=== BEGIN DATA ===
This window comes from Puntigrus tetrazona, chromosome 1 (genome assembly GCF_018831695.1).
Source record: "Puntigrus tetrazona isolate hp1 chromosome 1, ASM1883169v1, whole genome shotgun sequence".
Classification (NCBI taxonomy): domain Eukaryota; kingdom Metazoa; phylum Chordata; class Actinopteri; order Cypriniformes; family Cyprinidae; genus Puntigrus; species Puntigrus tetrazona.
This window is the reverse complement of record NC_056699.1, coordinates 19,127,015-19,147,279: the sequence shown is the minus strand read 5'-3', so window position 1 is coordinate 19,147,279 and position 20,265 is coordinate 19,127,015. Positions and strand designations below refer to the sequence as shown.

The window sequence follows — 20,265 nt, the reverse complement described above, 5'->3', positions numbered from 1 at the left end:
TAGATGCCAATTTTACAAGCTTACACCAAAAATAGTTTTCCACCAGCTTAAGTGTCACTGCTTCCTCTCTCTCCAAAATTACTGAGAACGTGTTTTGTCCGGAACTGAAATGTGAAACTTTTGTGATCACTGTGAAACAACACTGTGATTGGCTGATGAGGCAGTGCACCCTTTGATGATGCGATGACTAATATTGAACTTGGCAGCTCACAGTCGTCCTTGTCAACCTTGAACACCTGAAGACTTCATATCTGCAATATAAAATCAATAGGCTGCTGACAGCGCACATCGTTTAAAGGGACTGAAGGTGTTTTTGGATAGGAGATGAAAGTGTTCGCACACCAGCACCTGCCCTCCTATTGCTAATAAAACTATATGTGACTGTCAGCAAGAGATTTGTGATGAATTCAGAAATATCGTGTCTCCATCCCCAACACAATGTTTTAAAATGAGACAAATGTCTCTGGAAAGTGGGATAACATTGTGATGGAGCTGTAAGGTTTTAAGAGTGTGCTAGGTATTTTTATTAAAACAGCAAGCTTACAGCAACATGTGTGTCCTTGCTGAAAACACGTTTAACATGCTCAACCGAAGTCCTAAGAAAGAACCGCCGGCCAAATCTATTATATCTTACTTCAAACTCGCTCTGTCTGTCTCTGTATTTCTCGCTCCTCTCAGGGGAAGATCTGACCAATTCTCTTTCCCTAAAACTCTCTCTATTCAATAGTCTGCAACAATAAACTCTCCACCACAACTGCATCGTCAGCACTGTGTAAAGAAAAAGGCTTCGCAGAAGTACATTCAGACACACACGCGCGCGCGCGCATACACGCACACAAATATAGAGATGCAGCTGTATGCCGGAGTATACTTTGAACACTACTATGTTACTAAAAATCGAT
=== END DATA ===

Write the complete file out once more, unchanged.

This window comes from Puntigrus tetrazona, chromosome 1 (genome assembly GCF_018831695.1).
Source record: "Puntigrus tetrazona isolate hp1 chromosome 1, ASM1883169v1, whole genome shotgun sequence".
Classification (NCBI taxonomy): domain Eukaryota; kingdom Metazoa; phylum Chordata; class Actinopteri; order Cypriniformes; family Cyprinidae; genus Puntigrus; species Puntigrus tetrazona.
This window is the reverse complement of record NC_056699.1, coordinates 19,127,015-19,147,279: the sequence shown is the minus strand read 5'-3', so window position 1 is coordinate 19,147,279 and position 20,265 is coordinate 19,127,015. Positions and strand designations below refer to the sequence as shown.

The window sequence follows — 20,265 nt, the reverse complement described above, 5'->3', positions numbered from 1 at the left end:
TAGATGCCAATTTTACAAGCTTACACCAAAAATAGTTTTCCACCAGCTTAAGTGTCACTGCTTCCTCTCTCTCCAAAATTACTGAGAACGTGTTTTGTCCGGAACTGAAATGTGAAACTTTTGTGATCACTGTGAAACAACACTGTGATTGGCTGATGAGGCAGTGCACCCTTTGATGATGCGATGACTAATATTGAACTTGGCAGCTCACAGTCGTCCTTGTCAACCTTGAACACCTGAAGACTTCATATCTGCAATATAAAATCAATAGGCTGCTGACAGCGCACATCGTTTAAAGGGACTGAAGGTGTTTTTGGATAGGAGATGAAAGTGTTCGCACACCAGCACCTGCCCTCCTATTGCTAATAAAACTATATGTGACTGTCAGCAAGAGATTTGTGATGAATTCAGAAATATCGTGTCTCCATCCCCAACACAATGTTTTAAAATGAGACAAATGTCTCTGGAAAGTGGGATAACATTGTGATGGAGCTGTAAGGTTTTAAGAGTGTGCTAGGTATTTTTATTAAAACAGCAAGCTTACAGCAACATGTGTGTCCTTGCTGAAAACACGTTTAACATGCTCAACCGAAGTCCTAAGAAAGAACCGCCGGCCAAATCTATTATATCTTACTTCAAACTCGCTCTGTCTGTCTCTGTATTTCTCGCTCCTCTCAGGGGAAGATCTGACCAATTCTCTTTCCCTAAAACTCTCTCTATTCAATAGTCTGCAACAATAAACTCTCCACCACAACTGCATCGTCAGCACTGTGTAAAGAAAAAGGCTTCGCAGAAGTACATTCAGACACACACGCGCGCGCGCGCATACACGCACACAAATATAGAGATGCAGCTGTATGCCGGAGTATACTTTGAACACTACTATGTTACTAAAAATCGAT